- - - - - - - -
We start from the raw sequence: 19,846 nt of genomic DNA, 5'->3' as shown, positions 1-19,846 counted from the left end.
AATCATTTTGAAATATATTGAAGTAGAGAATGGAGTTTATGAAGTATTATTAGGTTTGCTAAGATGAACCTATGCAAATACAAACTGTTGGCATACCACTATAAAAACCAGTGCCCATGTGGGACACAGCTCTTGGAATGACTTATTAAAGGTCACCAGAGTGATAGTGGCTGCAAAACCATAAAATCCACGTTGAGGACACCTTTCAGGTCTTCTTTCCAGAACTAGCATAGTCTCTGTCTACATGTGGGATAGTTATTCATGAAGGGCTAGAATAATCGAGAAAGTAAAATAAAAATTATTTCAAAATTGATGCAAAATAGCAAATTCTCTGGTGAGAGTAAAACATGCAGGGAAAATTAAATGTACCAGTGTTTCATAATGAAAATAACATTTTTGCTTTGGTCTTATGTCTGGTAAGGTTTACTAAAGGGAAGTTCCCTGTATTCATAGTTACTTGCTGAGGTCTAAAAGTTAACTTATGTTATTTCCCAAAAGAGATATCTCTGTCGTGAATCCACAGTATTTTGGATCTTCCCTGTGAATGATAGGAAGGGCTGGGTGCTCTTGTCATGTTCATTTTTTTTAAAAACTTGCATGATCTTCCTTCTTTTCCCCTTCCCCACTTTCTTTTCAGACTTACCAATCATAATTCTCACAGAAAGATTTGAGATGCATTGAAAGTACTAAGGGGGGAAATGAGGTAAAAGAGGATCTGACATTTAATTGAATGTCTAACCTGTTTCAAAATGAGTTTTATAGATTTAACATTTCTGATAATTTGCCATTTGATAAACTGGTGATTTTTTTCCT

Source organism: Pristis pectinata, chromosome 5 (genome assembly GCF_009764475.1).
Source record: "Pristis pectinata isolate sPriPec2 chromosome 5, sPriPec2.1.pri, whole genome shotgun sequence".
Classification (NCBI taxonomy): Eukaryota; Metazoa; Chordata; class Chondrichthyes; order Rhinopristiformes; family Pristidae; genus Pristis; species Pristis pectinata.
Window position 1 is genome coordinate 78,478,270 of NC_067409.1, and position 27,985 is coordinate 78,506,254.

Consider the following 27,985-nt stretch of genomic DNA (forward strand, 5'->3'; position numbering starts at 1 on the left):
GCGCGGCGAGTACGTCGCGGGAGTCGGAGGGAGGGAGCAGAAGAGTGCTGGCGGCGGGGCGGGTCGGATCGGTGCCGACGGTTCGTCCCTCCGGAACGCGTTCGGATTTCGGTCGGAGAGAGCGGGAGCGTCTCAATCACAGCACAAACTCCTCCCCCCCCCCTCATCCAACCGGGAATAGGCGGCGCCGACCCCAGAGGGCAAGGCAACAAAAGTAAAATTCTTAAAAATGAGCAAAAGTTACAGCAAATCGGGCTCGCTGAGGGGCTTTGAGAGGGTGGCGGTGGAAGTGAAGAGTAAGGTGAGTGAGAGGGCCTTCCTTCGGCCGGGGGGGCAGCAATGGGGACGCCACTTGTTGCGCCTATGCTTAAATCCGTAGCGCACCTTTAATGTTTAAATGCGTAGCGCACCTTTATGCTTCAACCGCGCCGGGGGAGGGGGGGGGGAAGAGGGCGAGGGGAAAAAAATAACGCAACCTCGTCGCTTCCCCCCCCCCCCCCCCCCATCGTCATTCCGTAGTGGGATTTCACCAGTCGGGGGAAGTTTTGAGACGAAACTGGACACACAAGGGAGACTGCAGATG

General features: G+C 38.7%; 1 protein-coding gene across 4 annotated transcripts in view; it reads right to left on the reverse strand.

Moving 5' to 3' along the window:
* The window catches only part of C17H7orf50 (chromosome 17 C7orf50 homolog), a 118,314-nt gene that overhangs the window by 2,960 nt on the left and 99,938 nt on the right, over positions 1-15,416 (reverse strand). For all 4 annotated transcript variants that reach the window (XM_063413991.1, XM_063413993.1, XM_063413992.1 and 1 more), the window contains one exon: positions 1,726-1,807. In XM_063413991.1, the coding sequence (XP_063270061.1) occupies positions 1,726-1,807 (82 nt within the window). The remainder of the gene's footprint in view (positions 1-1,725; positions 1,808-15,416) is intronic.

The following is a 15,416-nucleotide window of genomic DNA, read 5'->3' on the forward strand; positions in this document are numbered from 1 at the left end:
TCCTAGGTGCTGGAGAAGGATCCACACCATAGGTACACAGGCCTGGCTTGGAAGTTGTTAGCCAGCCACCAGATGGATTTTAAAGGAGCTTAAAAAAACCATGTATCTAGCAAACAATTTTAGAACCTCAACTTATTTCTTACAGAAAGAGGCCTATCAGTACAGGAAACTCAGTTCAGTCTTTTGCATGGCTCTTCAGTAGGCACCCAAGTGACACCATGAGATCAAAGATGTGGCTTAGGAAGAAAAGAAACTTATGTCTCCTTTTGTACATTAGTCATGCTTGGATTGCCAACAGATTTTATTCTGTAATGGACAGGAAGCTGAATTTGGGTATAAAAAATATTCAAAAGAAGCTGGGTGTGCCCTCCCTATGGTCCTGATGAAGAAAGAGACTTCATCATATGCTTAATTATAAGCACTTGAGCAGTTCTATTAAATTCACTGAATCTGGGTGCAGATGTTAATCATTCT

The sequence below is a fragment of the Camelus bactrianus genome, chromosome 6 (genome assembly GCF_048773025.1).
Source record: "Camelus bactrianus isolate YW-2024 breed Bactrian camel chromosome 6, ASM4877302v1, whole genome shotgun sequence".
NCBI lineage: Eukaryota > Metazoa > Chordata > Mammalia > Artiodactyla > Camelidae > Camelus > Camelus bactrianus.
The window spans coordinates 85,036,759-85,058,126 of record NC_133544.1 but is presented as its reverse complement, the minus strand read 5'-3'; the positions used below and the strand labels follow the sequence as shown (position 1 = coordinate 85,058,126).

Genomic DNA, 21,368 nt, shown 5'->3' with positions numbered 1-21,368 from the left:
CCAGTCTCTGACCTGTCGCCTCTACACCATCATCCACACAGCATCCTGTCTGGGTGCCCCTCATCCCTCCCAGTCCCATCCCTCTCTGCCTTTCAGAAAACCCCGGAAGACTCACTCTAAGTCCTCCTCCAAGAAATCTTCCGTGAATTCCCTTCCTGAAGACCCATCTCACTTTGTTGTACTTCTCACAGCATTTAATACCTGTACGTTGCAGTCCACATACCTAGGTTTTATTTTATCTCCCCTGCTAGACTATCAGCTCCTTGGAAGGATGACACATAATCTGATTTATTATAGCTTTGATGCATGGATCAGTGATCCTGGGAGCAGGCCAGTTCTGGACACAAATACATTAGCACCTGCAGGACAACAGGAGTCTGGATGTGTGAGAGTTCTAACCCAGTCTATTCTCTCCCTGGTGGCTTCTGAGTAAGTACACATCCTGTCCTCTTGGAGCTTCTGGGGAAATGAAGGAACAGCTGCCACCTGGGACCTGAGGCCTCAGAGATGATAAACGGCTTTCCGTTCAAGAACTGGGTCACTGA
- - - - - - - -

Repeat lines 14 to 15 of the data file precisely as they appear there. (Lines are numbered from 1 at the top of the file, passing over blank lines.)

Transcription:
The sequence below is a fragment of the Camelus bactrianus genome, chromosome 6 (genome assembly GCF_048773025.1).
Source record: "Camelus bactrianus isolate YW-2024 breed Bactrian camel chromosome 6, ASM4877302v1, whole genome shotgun sequence".